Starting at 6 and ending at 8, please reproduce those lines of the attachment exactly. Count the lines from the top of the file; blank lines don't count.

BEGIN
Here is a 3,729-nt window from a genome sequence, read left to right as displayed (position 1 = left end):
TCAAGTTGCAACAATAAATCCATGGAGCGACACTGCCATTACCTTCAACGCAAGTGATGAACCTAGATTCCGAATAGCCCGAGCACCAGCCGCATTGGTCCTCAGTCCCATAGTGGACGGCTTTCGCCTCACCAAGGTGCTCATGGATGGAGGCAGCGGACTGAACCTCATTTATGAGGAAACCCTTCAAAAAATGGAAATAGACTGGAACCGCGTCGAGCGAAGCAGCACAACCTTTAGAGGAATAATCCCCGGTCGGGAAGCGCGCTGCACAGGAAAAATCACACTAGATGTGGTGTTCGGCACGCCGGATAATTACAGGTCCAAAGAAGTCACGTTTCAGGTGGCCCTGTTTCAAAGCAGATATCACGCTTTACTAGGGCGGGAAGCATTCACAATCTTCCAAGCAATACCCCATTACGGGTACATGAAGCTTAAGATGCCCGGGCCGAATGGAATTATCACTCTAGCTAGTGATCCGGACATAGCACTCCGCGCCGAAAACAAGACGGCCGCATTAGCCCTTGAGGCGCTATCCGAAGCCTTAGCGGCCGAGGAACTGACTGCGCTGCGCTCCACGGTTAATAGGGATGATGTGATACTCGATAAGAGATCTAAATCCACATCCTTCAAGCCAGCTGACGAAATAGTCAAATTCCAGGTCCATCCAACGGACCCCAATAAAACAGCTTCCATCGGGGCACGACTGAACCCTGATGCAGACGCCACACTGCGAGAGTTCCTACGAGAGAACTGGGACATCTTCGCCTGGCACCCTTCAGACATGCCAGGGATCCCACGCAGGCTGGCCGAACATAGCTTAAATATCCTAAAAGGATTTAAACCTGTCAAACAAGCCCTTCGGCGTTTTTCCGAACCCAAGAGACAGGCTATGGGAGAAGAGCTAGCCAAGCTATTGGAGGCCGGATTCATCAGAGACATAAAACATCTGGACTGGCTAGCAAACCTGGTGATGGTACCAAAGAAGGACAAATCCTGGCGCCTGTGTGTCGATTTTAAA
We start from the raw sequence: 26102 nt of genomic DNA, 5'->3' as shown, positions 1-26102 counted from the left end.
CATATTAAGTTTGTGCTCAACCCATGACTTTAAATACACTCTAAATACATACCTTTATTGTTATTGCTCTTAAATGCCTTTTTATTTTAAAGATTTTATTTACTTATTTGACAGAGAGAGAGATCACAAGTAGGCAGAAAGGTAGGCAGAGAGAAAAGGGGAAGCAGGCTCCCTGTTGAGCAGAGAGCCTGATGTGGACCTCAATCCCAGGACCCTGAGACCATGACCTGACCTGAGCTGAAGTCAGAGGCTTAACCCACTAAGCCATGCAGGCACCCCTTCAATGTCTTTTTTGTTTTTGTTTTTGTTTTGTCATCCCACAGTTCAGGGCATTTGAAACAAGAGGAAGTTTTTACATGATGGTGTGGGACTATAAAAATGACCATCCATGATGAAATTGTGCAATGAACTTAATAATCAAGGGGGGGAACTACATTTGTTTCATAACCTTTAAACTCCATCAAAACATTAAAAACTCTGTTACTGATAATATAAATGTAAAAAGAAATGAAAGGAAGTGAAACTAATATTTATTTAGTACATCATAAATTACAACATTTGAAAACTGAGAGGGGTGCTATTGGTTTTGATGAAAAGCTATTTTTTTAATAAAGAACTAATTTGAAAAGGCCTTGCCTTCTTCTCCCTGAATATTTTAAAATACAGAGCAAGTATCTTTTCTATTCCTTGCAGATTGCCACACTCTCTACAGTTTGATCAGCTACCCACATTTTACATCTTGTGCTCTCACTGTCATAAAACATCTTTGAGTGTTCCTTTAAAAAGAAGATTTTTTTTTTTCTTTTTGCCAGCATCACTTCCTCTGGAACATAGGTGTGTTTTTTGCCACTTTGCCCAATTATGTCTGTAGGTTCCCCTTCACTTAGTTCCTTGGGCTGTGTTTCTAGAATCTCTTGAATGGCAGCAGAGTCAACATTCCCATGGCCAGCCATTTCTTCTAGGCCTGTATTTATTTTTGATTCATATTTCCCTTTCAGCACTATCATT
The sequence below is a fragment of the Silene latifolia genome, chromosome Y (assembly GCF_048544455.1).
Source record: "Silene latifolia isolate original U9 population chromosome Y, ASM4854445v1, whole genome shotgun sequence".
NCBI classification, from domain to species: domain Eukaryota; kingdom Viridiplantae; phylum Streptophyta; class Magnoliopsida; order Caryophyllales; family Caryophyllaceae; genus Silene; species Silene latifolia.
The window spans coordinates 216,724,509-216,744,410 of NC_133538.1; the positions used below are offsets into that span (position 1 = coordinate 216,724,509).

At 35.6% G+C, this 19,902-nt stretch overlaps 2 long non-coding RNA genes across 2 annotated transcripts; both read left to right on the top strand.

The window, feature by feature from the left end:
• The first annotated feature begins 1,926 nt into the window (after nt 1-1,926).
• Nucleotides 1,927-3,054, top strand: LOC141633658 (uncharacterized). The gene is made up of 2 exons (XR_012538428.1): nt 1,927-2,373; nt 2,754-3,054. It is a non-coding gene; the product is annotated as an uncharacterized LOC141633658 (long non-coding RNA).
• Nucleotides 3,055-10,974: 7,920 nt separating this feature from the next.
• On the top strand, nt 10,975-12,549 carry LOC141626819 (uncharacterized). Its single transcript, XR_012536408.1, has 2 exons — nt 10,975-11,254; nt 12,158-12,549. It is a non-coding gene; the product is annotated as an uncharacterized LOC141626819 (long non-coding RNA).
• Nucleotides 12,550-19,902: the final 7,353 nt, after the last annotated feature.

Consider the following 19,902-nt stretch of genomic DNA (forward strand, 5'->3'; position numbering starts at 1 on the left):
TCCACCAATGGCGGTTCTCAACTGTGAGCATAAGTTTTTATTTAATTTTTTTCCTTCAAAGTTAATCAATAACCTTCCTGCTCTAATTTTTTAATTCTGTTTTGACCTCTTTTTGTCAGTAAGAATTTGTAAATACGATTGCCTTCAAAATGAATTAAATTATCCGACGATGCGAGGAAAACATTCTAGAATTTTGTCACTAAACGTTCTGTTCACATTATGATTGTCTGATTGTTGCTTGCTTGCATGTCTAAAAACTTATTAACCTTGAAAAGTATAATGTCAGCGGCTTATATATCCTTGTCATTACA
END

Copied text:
Source record: "Silene latifolia isolate original U9 population chromosome Y, ASM4854445v1, whole genome shotgun sequence".
NCBI classification, from domain to species: domain Eukaryota; kingdom Viridiplantae; phylum Streptophyta; class Magnoliopsida; order Caryophyllales; family Caryophyllaceae; genus Silene; species Silene latifolia.
The window spans coordinates 216,724,509-216,744,410 of NC_133538.1; the positions used below are offsets into that span (position 1 = coordinate 216,724,509).